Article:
Stellar Astrophysics in Potsdam
The Stellar Astrophysics Group was founded in April 2018 as part of the Institute for Physics and Astronomy of the University of Potsdam and
is located at the Campus Golm.
Astrophysics in Potsdam is quite diverse. The University of Potsdam and her partner institutions offer a broad spectrum in teaching and science along with an international master's program. We currently have students and scientists from eight countries around the world working together in our group.
The stellar astropysics group in Potsdam in 2021 (2019).
The late stages of stellar evolution
Stars live a long and rather peaceful life. But after a few billion years it finally comes to an end. Our group works on those late stages of stellar evolution, which can become pretty turbulent. Towards the end of their lifetime, stars like our Sun expand to become red giants.
Life cycle of stars.
Image credit: NASA and Night Sky Network.
In this phase they might come close to their neighbours and transfer mass. This happens more often than one might assume, because stars are usually not alone, but instead have one or even more companions. Also planets or their more massive cousins, the brown dwarfs, orbit most stars. In the giant phase they might be swallowed by their host stars. Whether they can survive that and maybe even influence the further evolution of the host stars remain unclear at the moment. After the giant phase the stars shrink to become about Earth-size white dwarfs. At first they become very hot as subdwarfs and can eject their envelopes as planetary nebula. Very close binaries with orbital periods of hours might even merge in this phase and explode as supernovae. Explosions of white dwarfs in close binaries can accelerate the surviving companions to extreme velocities. Such hypervelocity stars can even be kicked out of our Galaxy.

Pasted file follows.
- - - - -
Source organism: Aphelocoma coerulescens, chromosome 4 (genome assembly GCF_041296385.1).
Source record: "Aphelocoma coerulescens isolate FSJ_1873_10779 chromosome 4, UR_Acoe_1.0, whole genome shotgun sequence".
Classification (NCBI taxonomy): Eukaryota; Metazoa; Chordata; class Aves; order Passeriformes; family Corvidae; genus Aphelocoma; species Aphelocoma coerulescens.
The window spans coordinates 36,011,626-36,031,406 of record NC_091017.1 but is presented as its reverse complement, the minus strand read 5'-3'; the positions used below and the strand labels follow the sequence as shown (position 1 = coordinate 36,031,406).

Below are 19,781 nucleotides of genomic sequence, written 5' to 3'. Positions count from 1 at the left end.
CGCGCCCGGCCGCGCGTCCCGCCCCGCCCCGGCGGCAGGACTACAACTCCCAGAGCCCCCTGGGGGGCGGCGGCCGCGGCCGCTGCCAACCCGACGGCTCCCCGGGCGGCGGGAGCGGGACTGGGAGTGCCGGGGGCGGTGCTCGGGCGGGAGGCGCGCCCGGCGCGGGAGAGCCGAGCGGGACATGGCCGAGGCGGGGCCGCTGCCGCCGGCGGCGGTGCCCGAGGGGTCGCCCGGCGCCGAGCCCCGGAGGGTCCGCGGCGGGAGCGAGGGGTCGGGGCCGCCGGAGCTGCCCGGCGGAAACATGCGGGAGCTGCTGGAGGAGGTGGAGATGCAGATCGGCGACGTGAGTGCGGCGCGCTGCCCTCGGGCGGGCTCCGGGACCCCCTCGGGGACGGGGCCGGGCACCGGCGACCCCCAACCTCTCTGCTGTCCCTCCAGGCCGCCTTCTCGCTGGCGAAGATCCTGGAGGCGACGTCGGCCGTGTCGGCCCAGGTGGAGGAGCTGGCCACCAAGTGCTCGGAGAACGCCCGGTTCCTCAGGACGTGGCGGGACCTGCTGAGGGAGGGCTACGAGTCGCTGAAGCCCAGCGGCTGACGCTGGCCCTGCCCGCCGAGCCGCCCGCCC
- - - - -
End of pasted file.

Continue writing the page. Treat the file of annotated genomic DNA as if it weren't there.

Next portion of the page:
Our research focuses on the final stages of stellar evolution, hot subdwarfs, red giants, (extremely low mass) white dwarfs, central stars of planetary nebulae, close binary systems, supernova Ia progenitors, hypervelocity stars, and the interaction between stars and substellar objects like brown dwarfs and planets. Our collaborators are distributed over five continents and we are actively involved in varios ground and space-based missions such as TESS, 4MOST, and BlackGEM.
Partners and collaborations